Advances in technology are making it easier for consumers and businesses to better understand how they are using and saving energy. Geothermal energy is a renewable resource that is underutilized. Leveraging data and innovation are ways to promote a clean energy economy in America. The State Geothermal Data project, organized by the Association of American State Geologists with funding from the United States Department of Energy, is bringing data from all 50 states into the National Geothermal Data System, in order to identify and characterize geothermal energy resources across the nation. 

On May 28, 2014, The National Geothermal Data System launched with 9 million data points from 50 states.

Geothermal Use in Missouri

Read about ground source heat pump systems used at the Missouri Geological Survey


Geothermal energy is generally thought of as reservoirs of hot water that exist at varying temperatures and depths below the Earth's surface. Deep wells can be drilled into underground reservoirs to tap steam and hot water that can be brought to the surface for use in a variety of applications, including electricity generation, direct use, and heating and cooling. In the United States, most geothermal reservoirs are located in the western states, however, people across the nation can take advantage of the relatively constant temperatures of the earth to heat and cool their homes with ground source heat pumps. 

Though the state of Missouri does not have hot springs, fumeroles or any of the geothermal features found in some western states, Missourians use the moderating influence the earth to heat their homes in winter and cool them in summer. This is done through the use of ground source heat pumps. The Missouri Department of Natural Resources, Geological Survey Program regulates the construction of some types of heat pump systems and provides information online.

There are three basic types of ground source heat pump systems – closed loop vertical, closed loop horizontal and open loop.  Geological considerations will play a role in determining what type of system is best.  Other considerations, such as lot size, also play a role.

  • Open loop systems use groundwater as the heat exchange fluid. The well is usually also used as a drinking water supply.  Quality of groundwater for this type of system must be a consideration. The Missouri Department of Natural Resources, Water Resources Center provides information about groundwater provinces in Missouri.
  • Closed loop horizontal systems require the installation of pipe filled with approved heat exchange fluid in trenches.  Construction of trenches depends on type and thickness of unconsolidated earth material.  The Geological Survey Program has applicable data in the form of surficial materials maps and thickness maps. The lithology log data set, part of the State Geothermal Data Project, will be available for download soon.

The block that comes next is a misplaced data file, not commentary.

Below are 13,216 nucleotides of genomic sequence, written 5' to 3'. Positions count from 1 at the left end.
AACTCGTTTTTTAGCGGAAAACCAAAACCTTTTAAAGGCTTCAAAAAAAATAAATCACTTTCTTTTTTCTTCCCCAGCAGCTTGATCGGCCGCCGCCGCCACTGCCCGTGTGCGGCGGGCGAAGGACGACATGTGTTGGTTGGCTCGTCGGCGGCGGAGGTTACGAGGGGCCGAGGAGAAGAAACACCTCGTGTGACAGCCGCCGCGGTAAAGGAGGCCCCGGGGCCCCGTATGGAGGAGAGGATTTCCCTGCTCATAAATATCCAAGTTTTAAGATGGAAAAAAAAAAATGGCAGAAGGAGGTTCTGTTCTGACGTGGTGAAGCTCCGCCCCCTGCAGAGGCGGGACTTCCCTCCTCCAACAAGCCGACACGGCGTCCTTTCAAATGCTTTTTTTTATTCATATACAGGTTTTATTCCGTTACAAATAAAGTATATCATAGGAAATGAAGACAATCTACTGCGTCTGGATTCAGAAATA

• Closed loop vertical systems require the installation of pipe filled with approved heat exchange fluid in a vertical borehole.  In most cases this borehole will be drilled into bedrock. 

Learn more about the installation of the three types of systems

Geothermal Investigations in Missouri

Understanding the earth beneath our feet is the first step in understanding the world around us. Geologic maps are the most fundamental source of geologic information for the earth sciences. Geology affects everything from ecology to highway construction.  Bedrock maps contribute to our knowledge of the likelihood of damage from earthquakes, landslides or sinkhole collapse and they are used for exploration and development of mineral, fuel and groundwater resources. 

Additional Data Presently Available

  • Heat pump log data set (indicates the current distribution of heat pump systems in Missouri and provides lithologic information)  Excel File August 2011
  • Bottom hole temperature (derived from oil and gas well logs, the information will be used to create an updated aquifer temperature map)  Excel File – August 2011

Data Forthcoming

  • Geologic map
  • Depth to bedrock map (provides information critical to heat pump installation)
  • Whole rock chemistry data set (provides information for determining rock unit suitability for various construction and industrial purposes)
  • Borehole lithology log data set (lithologic descriptions of well cutting from water, oil and mineral test wells located throughout the state)
  • Aquifer temperature map (last updated in 1981, aquifer temperature map may be used to indicate new geothermal resources)
  • Trace constituent chemistry data set (water quality reports from public water supply districts)